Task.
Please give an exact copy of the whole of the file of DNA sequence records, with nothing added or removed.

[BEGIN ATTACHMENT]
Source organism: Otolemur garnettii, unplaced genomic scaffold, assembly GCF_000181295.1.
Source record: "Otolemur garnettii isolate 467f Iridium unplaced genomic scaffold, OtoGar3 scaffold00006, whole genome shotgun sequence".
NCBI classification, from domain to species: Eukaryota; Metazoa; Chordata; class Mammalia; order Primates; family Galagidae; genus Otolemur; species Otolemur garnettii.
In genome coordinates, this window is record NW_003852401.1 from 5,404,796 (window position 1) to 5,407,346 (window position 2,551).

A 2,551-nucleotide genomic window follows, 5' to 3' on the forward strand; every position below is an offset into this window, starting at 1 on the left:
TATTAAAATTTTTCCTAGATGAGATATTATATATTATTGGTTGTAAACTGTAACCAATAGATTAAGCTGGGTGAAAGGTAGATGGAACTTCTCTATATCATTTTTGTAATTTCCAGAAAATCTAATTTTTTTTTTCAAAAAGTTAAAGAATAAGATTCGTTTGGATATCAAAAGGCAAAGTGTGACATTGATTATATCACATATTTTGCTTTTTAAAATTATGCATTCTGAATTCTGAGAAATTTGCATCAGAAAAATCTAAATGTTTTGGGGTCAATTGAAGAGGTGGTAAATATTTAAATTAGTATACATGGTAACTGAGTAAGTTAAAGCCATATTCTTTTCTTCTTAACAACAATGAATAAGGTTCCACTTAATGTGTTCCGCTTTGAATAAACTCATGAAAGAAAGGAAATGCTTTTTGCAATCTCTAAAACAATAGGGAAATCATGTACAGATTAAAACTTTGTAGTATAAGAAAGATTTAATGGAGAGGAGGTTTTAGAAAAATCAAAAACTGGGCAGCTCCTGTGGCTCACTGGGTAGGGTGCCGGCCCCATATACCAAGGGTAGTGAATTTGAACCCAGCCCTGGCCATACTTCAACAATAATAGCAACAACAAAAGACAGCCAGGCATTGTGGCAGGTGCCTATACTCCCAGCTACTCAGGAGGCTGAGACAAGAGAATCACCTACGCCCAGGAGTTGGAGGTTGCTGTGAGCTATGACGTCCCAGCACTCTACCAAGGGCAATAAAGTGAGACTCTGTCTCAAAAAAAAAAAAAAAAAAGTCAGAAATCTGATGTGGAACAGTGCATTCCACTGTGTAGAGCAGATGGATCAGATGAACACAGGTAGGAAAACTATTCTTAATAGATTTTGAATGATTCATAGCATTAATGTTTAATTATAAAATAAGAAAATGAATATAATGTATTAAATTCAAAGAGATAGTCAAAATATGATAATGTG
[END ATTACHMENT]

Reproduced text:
Source organism: Otolemur garnettii, unplaced genomic scaffold, assembly GCF_000181295.1.
Source record: "Otolemur garnettii isolate 467f Iridium unplaced genomic scaffold, OtoGar3 scaffold00006, whole genome shotgun sequence".
NCBI classification, from domain to species: Eukaryota; Metazoa; Chordata; class Mammalia; order Primates; family Galagidae; genus Otolemur; species Otolemur garnettii.
In genome coordinates, this window is record NW_003852401.1 from 5,404,796 (window position 1) to 5,407,346 (window position 2,551).

A 2,551-nucleotide genomic window follows, 5' to 3' on the forward strand; every position below is an offset into this window, starting at 1 on the left:
TATTAAAATTTTTCCTAGATGAGATATTATATATTATTGGTTGTAAACTGTAACCAATAGATTAAGCTGGGTGAAAGGTAGATGGAACTTCTCTATATCATTTTTGTAATTTCCAGAAAATCTAATTTTTTTTTTCAAAAAGTTAAAGAATAAGATTCGTTTGGATATCAAAAGGCAAAGTGTGACATTGATTATATCACATATTTTGCTTTTTAAAATTATGCATTCTGAATTCTGAGAAATTTGCATCAGAAAAATCTAAATGTTTTGGGGTCAATTGAAGAGGTGGTAAATATTTAAATTAGTATACATGGTAACTGAGTAAGTTAAAGCCATATTCTTTTCTTCTTAACAACAATGAATAAGGTTCCACTTAATGTGTTCCGCTTTGAATAAACTCATGAAAGAAAGGAAATGCTTTTTGCAATCTCTAAAACAATAGGGAAATCATGTACAGATTAAAACTTTGTAGTATAAGAAAGATTTAATGGAGAGGAGGTTTTAGAAAAATCAAAAACTGGGCAGCTCCTGTGGCTCACTGGGTAGGGTGCCGGCCCCATATACCAAGGGTAGTGAATTTGAACCCAGCCCTGGCCATACTTCAACAATAATAGCAACAACAAAAGACAGCCAGGCATTGTGGCAGGTGCCTATACTCCCAGCTACTCAGGAGGCTGAGACAAGAGAATCACCTACGCCCAGGAGTTGGAGGTTGCTGTGAGCTATGACGTCCCAGCACTCTACCAAGGGCAATAAAGTGAGACTCTGTCTCAAAAAAAAAAAAAAAAAAGTCAGAAATCTGATGTGGAACAGTGCATTCCACTGTGTAGAGCAGATGGATCAGATGAACACAGGTAGGAAAACTATTCTTAATAGATTTTGAATGATTCATAGCATTAATGTTTAATTATAAAATAAGAAAATGAATATAATGTATTAAATTCAAAGAGATAGTCAAAATATGATAATGTG